For predictor selection, both proxy climate and instrumental data were linearly detrended over the 1921-1990 period to avoid inflating the correlation coefficient due to the presence of the global warming signal present in the observed temperature record. Only records that were significantly (p<0.05) correlated with the detrended instrumental target over the 1921-1990 period were selected for analysis. This process identified 27 temperature-sensitive predictors for the SONDJF warm season.

Unfortunately for Gergis and coauthors, that’s not what they actually did. Their screening was done on undetrended data. When screening was done in the described way, only 8 or so proxies survived.  Jean S discovered this a few weeks after publication of the Gergis et al article on May 17, 2012.  Two hours after Jean S’ comment at CA, coauthor Neukom notified Gergis and Karoly of the problem.

Gergis and coauthors, encouraged by Gavin Schmidt and Michael Mann, attempted to persuade the Journal of Climate editors that they should be allowed to change the description of their methodology to what they had actually done. However, the editors did not agree, challenging the Gergis coauthors to show the robustness of their results. The article was not retracted. The University of Melbourne press statement continues to say that it was published on May 17, 2012, but has been submitted for re-review (and has apparently been under review for over two years now.)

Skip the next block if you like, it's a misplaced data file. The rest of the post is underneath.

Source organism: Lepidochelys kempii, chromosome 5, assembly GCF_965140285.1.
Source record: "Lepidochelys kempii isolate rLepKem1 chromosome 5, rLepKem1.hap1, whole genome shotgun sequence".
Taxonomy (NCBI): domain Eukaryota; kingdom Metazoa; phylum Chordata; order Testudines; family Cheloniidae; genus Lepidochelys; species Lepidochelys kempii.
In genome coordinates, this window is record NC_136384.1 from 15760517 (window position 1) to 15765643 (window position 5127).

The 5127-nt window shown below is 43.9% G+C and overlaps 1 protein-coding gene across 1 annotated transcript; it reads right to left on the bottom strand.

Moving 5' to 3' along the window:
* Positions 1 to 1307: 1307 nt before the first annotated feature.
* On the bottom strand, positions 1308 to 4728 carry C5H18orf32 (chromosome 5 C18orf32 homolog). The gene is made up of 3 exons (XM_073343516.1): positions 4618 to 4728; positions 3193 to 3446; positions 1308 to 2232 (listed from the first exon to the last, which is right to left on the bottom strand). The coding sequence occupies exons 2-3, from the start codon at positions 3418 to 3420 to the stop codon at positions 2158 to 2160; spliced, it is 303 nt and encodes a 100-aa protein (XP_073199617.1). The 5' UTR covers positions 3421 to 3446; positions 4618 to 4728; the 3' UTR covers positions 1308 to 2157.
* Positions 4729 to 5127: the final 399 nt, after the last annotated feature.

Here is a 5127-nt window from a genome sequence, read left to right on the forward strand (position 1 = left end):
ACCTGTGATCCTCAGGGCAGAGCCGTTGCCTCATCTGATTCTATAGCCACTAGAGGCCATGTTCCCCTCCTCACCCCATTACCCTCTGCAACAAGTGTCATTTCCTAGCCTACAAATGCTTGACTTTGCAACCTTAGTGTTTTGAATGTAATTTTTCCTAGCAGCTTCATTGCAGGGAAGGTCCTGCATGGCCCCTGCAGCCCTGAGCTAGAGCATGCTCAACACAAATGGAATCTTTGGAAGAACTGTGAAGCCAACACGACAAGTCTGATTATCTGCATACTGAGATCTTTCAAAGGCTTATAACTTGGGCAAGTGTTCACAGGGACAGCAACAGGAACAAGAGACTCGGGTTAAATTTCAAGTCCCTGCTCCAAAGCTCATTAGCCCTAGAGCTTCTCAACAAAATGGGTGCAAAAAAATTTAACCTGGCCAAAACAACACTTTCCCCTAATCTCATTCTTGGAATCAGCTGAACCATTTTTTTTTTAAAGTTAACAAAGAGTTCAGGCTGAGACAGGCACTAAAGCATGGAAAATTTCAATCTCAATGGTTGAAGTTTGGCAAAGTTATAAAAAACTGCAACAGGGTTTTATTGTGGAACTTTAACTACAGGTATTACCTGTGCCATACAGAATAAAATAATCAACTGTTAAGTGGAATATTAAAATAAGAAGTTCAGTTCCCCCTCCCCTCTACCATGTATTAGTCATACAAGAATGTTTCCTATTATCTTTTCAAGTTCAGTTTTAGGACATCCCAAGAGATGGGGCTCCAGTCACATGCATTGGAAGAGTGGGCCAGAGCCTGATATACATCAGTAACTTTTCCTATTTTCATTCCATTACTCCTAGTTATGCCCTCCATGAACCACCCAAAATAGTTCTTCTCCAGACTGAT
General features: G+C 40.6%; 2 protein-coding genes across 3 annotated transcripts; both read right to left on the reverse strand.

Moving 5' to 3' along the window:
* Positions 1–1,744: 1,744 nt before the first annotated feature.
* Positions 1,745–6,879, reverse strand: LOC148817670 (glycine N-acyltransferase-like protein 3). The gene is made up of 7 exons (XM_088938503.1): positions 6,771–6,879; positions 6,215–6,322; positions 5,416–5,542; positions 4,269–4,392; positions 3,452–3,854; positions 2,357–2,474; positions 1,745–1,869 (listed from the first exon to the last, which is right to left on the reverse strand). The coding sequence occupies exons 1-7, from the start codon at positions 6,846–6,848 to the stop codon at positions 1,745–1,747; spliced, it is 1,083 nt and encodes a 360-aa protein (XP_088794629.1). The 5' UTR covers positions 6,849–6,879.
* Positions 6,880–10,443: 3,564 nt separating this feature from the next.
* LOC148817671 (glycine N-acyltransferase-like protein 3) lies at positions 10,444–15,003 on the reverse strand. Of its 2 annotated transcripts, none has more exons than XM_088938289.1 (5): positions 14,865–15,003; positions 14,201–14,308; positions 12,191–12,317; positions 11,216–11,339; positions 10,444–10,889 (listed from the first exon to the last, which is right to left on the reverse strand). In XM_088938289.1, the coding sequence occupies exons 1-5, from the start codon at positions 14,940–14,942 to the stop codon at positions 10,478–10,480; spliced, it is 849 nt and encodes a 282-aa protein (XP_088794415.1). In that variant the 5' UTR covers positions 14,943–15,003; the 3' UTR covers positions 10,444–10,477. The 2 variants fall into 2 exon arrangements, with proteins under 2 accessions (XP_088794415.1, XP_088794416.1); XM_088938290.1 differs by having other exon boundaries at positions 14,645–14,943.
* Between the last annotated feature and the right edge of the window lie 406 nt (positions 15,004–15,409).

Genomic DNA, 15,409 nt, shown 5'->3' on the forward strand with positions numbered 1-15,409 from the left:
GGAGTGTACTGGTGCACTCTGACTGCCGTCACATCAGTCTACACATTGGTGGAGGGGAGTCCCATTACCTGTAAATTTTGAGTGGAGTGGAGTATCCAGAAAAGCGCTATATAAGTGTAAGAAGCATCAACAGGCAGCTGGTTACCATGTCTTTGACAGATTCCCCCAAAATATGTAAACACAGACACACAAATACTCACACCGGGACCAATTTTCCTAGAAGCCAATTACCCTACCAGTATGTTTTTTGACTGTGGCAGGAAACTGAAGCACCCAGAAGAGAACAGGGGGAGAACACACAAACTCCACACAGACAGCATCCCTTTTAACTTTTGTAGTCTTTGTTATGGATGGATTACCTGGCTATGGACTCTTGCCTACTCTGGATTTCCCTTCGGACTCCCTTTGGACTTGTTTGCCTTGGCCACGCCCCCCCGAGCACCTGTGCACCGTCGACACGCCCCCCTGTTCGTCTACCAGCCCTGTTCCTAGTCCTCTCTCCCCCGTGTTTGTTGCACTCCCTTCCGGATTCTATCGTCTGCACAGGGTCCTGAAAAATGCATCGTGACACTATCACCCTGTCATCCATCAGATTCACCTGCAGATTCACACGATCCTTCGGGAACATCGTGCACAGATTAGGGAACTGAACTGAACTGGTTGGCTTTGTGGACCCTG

The PAGES2K Australasian network is the product of the same authors. Its methodological description is taken almost verbatim from Gergis et al 2012.  Its network is substantially identical to the Gergis 2012 network: 20 of 27 Gergis proxies carry forward to the P2K network. Several of the absent series are from Antarctica, covered separately in P2K.  The new P2K network has 28 series, now including 8 series that had been previously screened out.  The effort to maintain continuity even extended to keeping proxies in the same order in the listing, even inserting new series in the precise empty spaces left by vacating series.

Once again, the authors claimed to have done their analysis using detrended data:

All data were linearly detrended over the 1921-1990 period and AR(1) autocorrelation was taken into account for the calculation of the degrees of freedom [55].

This raises an obvious question:  in the previous test using detrended data, only a fraction passed.  So how did they pass the detrended test this time?